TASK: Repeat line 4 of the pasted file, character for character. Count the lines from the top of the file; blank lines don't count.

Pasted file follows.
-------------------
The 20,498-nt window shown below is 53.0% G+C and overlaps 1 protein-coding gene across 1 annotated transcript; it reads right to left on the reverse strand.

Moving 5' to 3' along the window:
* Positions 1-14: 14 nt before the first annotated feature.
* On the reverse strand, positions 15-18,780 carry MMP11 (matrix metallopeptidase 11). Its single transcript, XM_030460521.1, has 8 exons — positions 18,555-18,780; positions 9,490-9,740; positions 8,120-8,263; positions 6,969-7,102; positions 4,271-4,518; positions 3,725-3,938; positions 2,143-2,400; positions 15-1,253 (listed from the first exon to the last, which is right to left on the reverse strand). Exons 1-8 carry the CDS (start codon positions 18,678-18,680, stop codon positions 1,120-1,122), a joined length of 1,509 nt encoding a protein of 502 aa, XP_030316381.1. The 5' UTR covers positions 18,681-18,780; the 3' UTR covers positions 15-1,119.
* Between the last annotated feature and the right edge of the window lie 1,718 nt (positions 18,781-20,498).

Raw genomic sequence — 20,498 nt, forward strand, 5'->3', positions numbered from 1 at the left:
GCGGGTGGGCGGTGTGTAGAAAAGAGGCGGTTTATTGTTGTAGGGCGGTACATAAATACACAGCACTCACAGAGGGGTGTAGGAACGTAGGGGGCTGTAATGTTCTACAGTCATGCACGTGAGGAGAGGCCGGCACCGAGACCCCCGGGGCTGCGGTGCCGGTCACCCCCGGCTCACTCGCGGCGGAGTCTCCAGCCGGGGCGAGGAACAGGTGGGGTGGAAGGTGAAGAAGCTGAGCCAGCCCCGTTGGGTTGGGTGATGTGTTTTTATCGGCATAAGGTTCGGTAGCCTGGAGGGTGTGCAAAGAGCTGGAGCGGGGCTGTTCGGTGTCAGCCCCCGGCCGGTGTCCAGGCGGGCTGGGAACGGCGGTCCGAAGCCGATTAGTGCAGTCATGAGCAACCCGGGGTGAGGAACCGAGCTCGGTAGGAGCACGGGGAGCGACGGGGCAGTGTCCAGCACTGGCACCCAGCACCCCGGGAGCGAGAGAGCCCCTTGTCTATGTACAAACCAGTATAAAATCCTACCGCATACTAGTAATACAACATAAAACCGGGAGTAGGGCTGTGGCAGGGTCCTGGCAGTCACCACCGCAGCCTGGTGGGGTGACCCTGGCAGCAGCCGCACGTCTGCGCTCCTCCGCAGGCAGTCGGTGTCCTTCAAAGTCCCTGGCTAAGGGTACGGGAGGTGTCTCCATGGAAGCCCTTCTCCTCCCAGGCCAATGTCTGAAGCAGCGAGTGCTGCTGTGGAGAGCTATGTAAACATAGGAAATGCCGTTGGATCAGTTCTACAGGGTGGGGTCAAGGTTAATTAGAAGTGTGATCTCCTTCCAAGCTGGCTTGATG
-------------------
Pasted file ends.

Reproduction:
* On the reverse strand, positions 15-18,780 carry MMP11 (matrix metallopeptidase 11). Its single transcript, XM_030460521.1, has 8 exons — positions 18,555-18,780; positions 9,490-9,740; positions 8,120-8,263; positions 6,969-7,102; positions 4,271-4,518; positions 3,725-3,938; positions 2,143-2,400; positions 15-1,253 (listed from the first exon to the last, which is right to left on the reverse strand). Exons 1-8 carry the CDS (start codon positions 18,678-18,680, stop codon positions 1,120-1,122), a joined length of 1,509 nt encoding a protein of 502 aa, XP_030316381.1. The 5' UTR covers positions 18,681-18,780; the 3' UTR covers positions 15-1,119.